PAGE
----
Symmetry

Pollen or spores may be symmetric or asymmetric. Asymmetric grains have no planes of symmetry and are either fixiform (with fixed shape, which is the common case) or nonfixiform (without fixed shape, very rare). Symmetric grains may be of two types: radiosymmetric (radial) grains have more than two vertical planes of symmetry, or, if provided with but two such planes, always with equilong equatorial axes. Bilateral spores are more or less flattened having two vertical planes of symmetry but in contradiction to the radiosymmetric spores with two such planes, the equatorial axes are not equilong. However, sometimes it is difficult to determine the symmetry as for example in Crypteronia and Isoglossa. Most Dicotyledons are radially symmetrical, whereas most Monocotydons and primitive Dicotyledons are

Symmetry Pollen Grain
Fig. 4.1 Types of pollen associations at the time of their release from anthers.

A. Tetrahedral B. Tetragonal

Fig. 4.2 Modes of pollen association in tetrads.

Crypteroniaceae

Fig. 4.3 Different types of pollen tetrads.

bilateral. Bilateral spores are also commonly produced in some Pteridophytes.

Size and Shape

Size is important since structural differences are sometimes inadequate for distinguishing species, and size becomes a reliable criterion. In Picea for example, such measurements have aided species identification. Pollen grains of angiosperms range from 5-200 ^m in diameter. However, most grains seem to fall in a range of 25 ^m-100 ^m in living angiosperms.

Very few pollen grains have 5 ^m as maximum diam. Families such as Boraginaceae (Myosotis), Piperaceae, Crypteroniaceae Cunoniaceae have

Fig. 4.4 Part of pollen showing distal pole and distal face, i.e., face away from the centre of the tetrad.
Proximal And Distal Pole Tetrad

Fig. 4.5 Pollen and spore showing polar axis (p), equatorial axis (e), distal pole (dp) and proximal pole (pp).

Fig. 4.6 Heteropolar: Pollen in which the distal and proximal faces of the exine are different either in shape, ornamentation or apertural system as in Echium vulgare (Boraginaceae).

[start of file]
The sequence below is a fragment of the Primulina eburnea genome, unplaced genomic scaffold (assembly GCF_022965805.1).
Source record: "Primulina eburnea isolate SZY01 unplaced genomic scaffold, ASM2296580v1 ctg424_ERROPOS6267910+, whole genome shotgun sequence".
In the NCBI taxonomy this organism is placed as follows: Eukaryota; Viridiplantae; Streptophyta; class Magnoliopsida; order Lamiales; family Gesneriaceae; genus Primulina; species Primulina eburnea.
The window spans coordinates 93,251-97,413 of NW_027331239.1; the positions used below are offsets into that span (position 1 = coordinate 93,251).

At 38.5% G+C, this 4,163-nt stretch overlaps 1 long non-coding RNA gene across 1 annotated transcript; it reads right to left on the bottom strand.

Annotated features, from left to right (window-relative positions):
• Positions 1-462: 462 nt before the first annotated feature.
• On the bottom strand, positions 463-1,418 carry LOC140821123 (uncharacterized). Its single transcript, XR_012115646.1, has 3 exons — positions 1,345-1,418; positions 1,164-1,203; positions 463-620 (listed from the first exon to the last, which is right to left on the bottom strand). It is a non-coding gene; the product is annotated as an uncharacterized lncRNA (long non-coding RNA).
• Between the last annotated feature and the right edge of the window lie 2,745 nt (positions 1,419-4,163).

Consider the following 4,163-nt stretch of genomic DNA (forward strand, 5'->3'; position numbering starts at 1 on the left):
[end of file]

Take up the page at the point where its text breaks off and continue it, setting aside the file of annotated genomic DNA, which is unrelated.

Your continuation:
pollen of lowest size ranges. However, pollen grains in excess of 200 ^m in diam. are recorded in certain species of Dispsaceaeae, Nyctaginaceae, Oenotheraceae; Onagraceae Malvaceae, Cucurbitaceae. Probably the largest (diam. up to 350 ^m) pollen grains are those of Cymbopetalum odoratissimum, a member of Annonaceae, (Walker 1971). Most of the studied monocots according to Cranwell have grains between 15-80 ^m. In marine angiosperms, Zostera marina has tubular pollen exceeding 2,500 ^m in length and 3-4 ^m in diameter. Amphibolis has tubular pollen exceeding up to 5 mm long (Ducker et al., 1978).

There often appears to be a direct relation between size and number of pollen produced per anther. For example, in Mirabilis only 32 very large pollen occur per loculus, whereas as many as 50,000 pollen grains are produced per loculus in Borago. In Rumex acetosa 30,000 grains are produced per stamen. It also appears that, as a rule the largest grains are produced by ephemeral flowers lasting only a day. Generally pollen of anemophilous plants are 'small' and those of entomophilous plants are 'large.'

Spores of certain Pteridophytes are extremely large, e.g., Selaginella exaltata megaspores have a diameter of about 1.5 mm. In Carboniferous deposits, megaspores measuring up to about 6-7 mm have been encountered as in Triletes giganteus.

SHAPE OF THE POLLEN GRAINS

The shape of pollen is often an important pollen morphological character. The shape of pollen varies in different views. The outline in polar view or Amb (L. Ambitus: short form Amb) is circular, triangular, square, pentagonal, rounded, three-lobed or in other geometrical shapes. Pollen and spores also differ considerably in their contours, walls (Figs. 4.7 and 4.8) and apices (Fig. 4.9). As early as 1943, Erdtman suggested certain terms to describe shapes of pollen grains based on the ratio of polar axis to equatorial axis P : E. In the equatorial view the ratio between the polar and equatorial diameters multiplied by 100 gives an indication of the shape. The following terms are used to describe the shape of the pollen grains. Here P refers to polar diameter and E refers to equatorial diameter.

CIRCULAR

TRIANGULAR

Fig. 4.7 Modes of contours of pollen walls in polar view.